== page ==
Tetsu-to-Hagané
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ONLINE ISSN: 1883-2954
PRINT ISSN: 0021-1575

Tetsu-to-Hagané Vol. 57 (1971), No. 7

  • 鋳鍛鋼雑考

    pp. 1099-1100

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  • Desulphurization of Molten Pig Iron by Means of the Ladle Porous Plug Method

    pp. 1101-1108

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    A fundamental study on preliminary desulphurization of molten pig iron has been carried out by means of cold and hot model experiments.
    The results are as follows;
    1) The ladle porous plug method is one of the effective pretreatment processes of molten pig iron, and by application of this method, sulphur content in molten pig iron can be reduced easily and effectively, for example, from 0.04% to 0.006% under the selected condition.
    2) Desulphurization of molten pig iron by this method runs satisfactory when desulphurizing agent with proper size (CaC2 particles, about 3 mm) that does not cause the slag build-up phenomenon is used, and when the flow rate of nitrogen is as large as possible without iron loss. The most suitable arrangement of the porous plugs is the three-plugs setting which their plugs are set on the vertex of regular triangle on the concentric circle having a half radius of the ladle bottom.
  • Investigation on Decarburization and Denitrozenization of Liquid Iron

    pp. 1109-1122

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    Kinetic study of carbon and nitrogen removal in liquid iron has been made by examining separately or simultaneously the rate of decarburization and denitrogenization. Effect of the content of dissolved oxygen in liquid iron on the rate of decarburizing and denitrogenizing reaction has also been investigated. The liquid iron sample weighing 4 to 7g was kept on an alumina disc by applying a levitating power and the dissolved carbon and (or) nitrogen were removed by passing the argon with (or without) CO2 (or O2) through the reaction tube. The results obtained were summarized within the range of our experimental condition as follows:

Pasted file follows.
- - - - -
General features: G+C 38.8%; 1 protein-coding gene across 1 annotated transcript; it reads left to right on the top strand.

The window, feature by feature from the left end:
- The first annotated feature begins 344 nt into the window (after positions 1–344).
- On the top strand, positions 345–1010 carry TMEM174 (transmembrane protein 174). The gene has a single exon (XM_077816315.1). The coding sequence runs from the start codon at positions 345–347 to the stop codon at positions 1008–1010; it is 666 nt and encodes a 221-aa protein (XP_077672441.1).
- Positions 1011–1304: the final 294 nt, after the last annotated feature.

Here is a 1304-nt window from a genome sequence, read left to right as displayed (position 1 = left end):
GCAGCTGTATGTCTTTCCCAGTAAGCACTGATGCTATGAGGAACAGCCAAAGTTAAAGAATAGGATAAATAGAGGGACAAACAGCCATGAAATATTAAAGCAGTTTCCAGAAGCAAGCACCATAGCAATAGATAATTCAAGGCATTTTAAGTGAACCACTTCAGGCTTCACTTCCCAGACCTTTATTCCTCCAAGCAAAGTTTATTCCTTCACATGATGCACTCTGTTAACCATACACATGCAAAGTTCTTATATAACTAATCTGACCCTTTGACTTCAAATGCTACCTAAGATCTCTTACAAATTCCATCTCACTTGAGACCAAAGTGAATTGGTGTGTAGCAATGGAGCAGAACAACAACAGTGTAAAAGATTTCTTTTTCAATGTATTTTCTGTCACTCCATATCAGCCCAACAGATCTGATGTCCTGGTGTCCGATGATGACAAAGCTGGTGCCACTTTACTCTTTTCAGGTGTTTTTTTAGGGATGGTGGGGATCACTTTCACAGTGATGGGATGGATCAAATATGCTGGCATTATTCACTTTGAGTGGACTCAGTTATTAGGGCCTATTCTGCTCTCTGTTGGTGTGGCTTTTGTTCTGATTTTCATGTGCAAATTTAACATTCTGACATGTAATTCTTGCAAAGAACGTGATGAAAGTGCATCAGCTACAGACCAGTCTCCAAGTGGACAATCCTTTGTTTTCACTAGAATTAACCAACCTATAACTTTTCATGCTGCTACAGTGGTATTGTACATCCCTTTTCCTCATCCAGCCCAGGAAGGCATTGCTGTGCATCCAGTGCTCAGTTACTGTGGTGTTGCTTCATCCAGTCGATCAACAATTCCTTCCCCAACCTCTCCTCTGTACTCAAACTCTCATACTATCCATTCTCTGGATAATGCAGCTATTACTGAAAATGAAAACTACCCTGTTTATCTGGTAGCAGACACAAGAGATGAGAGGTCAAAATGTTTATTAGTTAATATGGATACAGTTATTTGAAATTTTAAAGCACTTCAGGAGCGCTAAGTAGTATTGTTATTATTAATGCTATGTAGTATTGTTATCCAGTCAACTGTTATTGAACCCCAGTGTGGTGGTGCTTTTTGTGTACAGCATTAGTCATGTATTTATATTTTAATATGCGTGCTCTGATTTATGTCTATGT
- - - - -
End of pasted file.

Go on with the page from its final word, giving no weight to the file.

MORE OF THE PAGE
1) STEFAN-MAXWELL equation for the diffusion of the multicomponent system could be fairly well applied to estimate the rate of decarburization in liquid iron.
    2) When the content of carbon in liquid iron is higher than 0.1%, the decarburizing rate is controlled by the mutual diffusion of reacting gases through the gaseous boundary layer.
    3) It is considered that the reaction sites for decarburization are on the surface of gaseous side of the gas-metal interface.
    4) The rate of denitrogenizing reaction is proportional to the square of the concentration of nitrogen in liquid iron, and its rate is thought to be controlled either by the combination process between the adsorbed nitrogen atoms at the gas-metal interface or by the desorption process of the nitrogen molecules from the adsorbed sites.
    5) When the decarburizing reaction is occurred only on the gas-metal interface, the rate of denitrogenizing reaction is thought to be not affected by the rate of decarburizing reaction.
    6) The apparent activation energy of denitrogenization from the liquid iron is calculated to be 32 to 36kcal/mol.
  • Recrystallization Process in Low Carbon Rimmed Steel Sheets

    pp. 1123-1133

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    It was noted in the previcus paper [Tetsu to Hagané, 55 (1969), 1219] that the {111} components in the recrystallization texture of low carbon rimmed steel sheet could be increased by processing (cold rolling and annealing) from the hot-strip with fine precipitates of cementite.
    From observations on the isothermal recrystallization process it was presumed that the fine cementite precipitates affected the slip rotation of crystals, resulting in a change in the local distortion, and the nucleation of {110}‹001›-oriented grains in the {111}‹112›-oriented deformed crystals was suppressed so that the preferential growth of the {554}‹225›-or {111}‹110›-oriented grains was induced.
  • Effect of Titanium Addition on Planar Anisotropy and Recrystallization Texture of Low Carbon Steel Sheets

    pp. 1134-1154